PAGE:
Praseodymium - overview
Praseodymium is a soft, silvery metal. Its name derives from the Greek - "prasios didymos", which means "green twin". Praseodymium is element number 59 in the periodic table of elements and is one of the lanthanide (aka "lanthanoid") series of elements. 
When pure praseodymium metal is exposed to air it reacts, becoming coated with its oxide, which is green - and this slowly "spalls" (i.e. flakes) off, leaving more metal exposed which then oxidises. Over time praseodymium will thus corrode completely, and so samples of the pure metal are either stored under oil, coated with plastic or sealed into glass in an atmosphere of argon.  
Praseodymium was first isolated by Baron Carl Auer von Welsbach in 1885 from didymium, but was not obtained in relatively pure form until 1935.  Didymium, once thought to be one element, was in fact composed of not only praseodymium but also neodymium, the next element in the periodic table at no. 60. Praseodymium in elemental form is obtained by passing electricity through praseodymium fluoride.
Praseodymium Resources and Production
Praseodymium, which has no known biological role, is a somewhat uncommon element, making up just 9.5 ppm of the earth's crust. It is one of the more common of the 'rare earth elements'. For comparison, copper makes 50 ppm, tin 2.2 ppm and gold 0.0011 ppm. Praseodymium is difficult to isolate and available in lesser quantity than neodymium, but is in less demand. Praseodymium price is similar to that of neodymium (around $240 / kg - April 2011) but both have seen substantial price increases in the past 12 months. 
Praseodymium occurs in the minerals monazite and bastnasite, and is extracted through the same multi-stage process as other rare earth elements (see gadolinium for a full description of this).
Naturally-occurring praseodymium consists of only one stable isotope, 141 Pr.
Praseodymium has a number of uses though less so than many of the other rare earth elements. As some of its qualities are very similar to those of other rare earth elements, its use is hence sometimes dictated by the availability and price of the others: Praseodymium is paramagnetic and is sometimes used in permanent magnets for motors instead of neodymium, which is in high demand.
Praseodymium is one of the components of misch metal, which is combined with iron and magnesium oxides to make the flints used in cigarette lighters. Misch metal is pyrophoric, which means that it gives out sparks when scratched. Misch metal contains about 4%-5% praseodymium.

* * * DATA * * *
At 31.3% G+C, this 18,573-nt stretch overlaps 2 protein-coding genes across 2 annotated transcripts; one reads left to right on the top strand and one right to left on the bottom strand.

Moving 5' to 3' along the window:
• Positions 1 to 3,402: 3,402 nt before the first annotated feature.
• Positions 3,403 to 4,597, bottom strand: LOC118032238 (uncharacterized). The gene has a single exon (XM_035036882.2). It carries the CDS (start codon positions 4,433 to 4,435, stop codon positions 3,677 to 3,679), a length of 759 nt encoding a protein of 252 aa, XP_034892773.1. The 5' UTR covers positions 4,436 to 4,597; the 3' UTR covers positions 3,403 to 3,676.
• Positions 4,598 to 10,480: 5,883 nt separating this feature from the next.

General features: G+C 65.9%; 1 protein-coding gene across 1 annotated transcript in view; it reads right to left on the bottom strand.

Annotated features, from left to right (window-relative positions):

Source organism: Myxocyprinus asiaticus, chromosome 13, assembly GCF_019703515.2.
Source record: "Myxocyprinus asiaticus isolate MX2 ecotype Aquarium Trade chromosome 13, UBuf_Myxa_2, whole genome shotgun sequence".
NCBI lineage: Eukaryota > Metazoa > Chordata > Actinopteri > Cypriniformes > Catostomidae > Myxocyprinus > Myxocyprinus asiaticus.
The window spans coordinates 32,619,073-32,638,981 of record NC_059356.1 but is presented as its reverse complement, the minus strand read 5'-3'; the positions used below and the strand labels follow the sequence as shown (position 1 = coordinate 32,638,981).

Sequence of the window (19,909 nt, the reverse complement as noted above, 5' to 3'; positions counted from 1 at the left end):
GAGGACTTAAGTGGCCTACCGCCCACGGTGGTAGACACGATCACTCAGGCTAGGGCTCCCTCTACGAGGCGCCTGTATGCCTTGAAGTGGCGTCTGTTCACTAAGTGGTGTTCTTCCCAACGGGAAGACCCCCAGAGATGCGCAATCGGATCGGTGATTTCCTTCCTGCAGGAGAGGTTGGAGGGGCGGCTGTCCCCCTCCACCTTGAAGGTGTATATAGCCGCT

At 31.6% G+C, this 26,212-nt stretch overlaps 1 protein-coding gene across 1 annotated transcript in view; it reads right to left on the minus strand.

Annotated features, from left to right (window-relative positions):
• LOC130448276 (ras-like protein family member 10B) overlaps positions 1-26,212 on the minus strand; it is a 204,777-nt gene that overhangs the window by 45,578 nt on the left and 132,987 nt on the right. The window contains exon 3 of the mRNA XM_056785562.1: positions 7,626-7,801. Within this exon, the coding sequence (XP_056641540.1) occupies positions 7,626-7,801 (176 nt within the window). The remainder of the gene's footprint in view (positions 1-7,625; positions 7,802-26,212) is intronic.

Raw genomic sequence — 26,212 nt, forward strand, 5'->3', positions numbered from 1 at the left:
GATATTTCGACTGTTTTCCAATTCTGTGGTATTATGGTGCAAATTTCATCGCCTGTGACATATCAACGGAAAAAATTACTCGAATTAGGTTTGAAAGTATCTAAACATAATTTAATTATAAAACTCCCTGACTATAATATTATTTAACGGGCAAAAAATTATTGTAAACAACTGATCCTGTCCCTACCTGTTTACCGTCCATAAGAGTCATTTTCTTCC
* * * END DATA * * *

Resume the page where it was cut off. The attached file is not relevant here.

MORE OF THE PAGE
Praseodymium is added to magnesium alloys which are used for high-strength parts for aircraft engines. 
Praseodymium and neodymium are used in "didymium glass", which is used for the lenses of goggles for glass blowers. Praseodymium and neodymium have ideal spectral absorption characteristics to absorb the orange color of the sodium flame, allowing glass blowers to see the work more clearly. Praseodymium salts, like those of other lanthanide elements, are also used as coloring agents in glass, enamels and ceramics industries. Praseodymium gives a good yellow color. 
Praseodymium is used in the cores of carbon arc lights used in movie studio lighting and video projectors. The carbon arc lamp's light, normally brilliant white, can be colored yellow by the addition of praseodymium.  
Praseodymium oxide has catalytic properties. It has been used with cerium oxide as an oxidation catalyst  and recently, nanostructured praseodymium oxide has been found to have greater catalytic activity than 'ordinary' praseodymium oxide. 
Around 2,500 tons of praseodymium (III) oxide are produced per year (2003). It can be used in combination with silicon as a dielectric material.  It is also sometimes used in photographic filters and ceramic tiles. 
Praseodymium is also used in some mirrors and lenses including airport signalling lenses. 
|Melting point (Celsius)||935ºC|
|Hardness (Brinell)||481 MPa|
|Resistivity (nanoOhms / meter at 20ºCelsius)||700|
Praseodymium - References:
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